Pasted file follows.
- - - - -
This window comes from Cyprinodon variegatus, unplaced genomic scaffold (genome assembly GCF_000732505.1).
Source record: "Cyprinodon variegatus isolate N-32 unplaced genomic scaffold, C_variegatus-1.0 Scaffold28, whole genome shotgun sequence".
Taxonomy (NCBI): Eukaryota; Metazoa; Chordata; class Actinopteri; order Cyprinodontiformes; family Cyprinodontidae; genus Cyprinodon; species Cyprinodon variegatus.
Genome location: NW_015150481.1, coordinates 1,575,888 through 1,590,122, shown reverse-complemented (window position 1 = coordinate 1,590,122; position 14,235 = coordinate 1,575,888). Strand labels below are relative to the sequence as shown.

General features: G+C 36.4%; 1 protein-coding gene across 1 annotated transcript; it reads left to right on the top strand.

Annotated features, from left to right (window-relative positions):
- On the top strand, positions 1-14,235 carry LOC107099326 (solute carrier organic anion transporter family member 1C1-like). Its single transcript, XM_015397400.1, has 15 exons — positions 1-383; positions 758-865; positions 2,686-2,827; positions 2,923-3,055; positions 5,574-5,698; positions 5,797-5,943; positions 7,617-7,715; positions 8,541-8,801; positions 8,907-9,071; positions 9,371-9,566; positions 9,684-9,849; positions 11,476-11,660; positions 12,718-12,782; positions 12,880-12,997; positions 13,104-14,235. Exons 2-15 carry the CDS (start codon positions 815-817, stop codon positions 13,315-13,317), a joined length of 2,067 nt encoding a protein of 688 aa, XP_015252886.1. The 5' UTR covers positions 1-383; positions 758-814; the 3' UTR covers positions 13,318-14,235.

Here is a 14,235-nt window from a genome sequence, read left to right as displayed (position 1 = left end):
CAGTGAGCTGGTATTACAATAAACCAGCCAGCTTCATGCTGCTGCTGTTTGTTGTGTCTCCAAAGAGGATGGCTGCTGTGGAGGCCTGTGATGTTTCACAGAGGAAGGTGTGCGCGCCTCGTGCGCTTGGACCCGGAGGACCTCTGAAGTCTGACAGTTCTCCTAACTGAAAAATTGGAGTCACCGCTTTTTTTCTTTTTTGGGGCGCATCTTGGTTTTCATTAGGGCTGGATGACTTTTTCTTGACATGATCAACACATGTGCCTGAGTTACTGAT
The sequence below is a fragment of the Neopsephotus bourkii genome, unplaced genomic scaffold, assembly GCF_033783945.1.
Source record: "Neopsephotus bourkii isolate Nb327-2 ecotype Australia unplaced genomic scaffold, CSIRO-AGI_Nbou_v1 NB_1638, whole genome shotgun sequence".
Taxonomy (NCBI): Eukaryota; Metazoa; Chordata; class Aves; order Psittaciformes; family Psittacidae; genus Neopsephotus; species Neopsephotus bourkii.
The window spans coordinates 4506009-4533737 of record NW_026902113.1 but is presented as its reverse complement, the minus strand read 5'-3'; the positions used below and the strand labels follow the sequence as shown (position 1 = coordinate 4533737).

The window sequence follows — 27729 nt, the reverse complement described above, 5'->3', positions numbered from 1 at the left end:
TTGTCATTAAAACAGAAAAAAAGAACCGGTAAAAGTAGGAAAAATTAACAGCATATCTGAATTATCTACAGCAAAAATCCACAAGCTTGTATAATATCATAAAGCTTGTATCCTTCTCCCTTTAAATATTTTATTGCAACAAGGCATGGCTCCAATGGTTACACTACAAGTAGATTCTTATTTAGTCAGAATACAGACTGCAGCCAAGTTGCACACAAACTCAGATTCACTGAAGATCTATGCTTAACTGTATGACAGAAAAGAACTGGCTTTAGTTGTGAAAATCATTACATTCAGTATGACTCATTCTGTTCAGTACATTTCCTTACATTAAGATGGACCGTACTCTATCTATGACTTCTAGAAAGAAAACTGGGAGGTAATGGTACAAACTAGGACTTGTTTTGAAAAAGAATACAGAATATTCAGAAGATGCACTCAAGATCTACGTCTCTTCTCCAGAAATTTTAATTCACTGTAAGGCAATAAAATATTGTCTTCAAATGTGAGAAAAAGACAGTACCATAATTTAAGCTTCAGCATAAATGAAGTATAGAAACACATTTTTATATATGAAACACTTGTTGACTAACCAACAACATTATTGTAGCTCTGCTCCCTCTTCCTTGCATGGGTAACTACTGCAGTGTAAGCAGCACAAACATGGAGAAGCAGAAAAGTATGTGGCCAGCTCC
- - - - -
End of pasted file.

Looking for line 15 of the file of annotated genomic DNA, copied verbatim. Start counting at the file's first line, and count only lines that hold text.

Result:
TTGTCATTAAAACAGAAAAAAAGAACCGGTAAAAGTAGGAAAAATTAACAGCATATCTGAATTATCTACAGCAAAAATCCACAAGCTTGTATAATATCATAAAGCTTGTATCCTTCTCCCTTTAAATATTTTATTGCAACAAGGCATGGCTCCAATGGTTACACTACAAGTAGATTCTTATTTAGTCAGAATACAGACTGCAGCCAAGTTGCACACAAACTCAGATTCACTGAAGATCTATGCTTAACTGTATGACAGAAAAGAACTGGCTTTAGTTGTGAAAATCATTACATTCAGTATGACTCATTCTGTTCAGTACATTTCCTTACATTAAGATGGACCGTACTCTATCTATGACTTCTAGAAAGAAAACTGGGAGGTAATGGTACAAACTAGGACTTGTTTTGAAAAAGAATACAGAATATTCAGAAGATGCACTCAAGATCTACGTCTCTTCTCCAGAAATTTTAATTCACTGTAAGGCAATAAAATATTGTCTTCAAATGTGAGAAAAAGACAGTACCATAATTTAAGCTTCAGCATAAATGAAGTATAGAAACACATTTTTATATATGAAACACTTGTTGACTAACCAACAACATTATTGTAGCTCTGCTCCCTCTTCCTTGCATGGGTAACTACTGCAGTGTAAGCAGCACAAACATGGAGAAGCAGAAAAGTATGTGGCCAGCTCC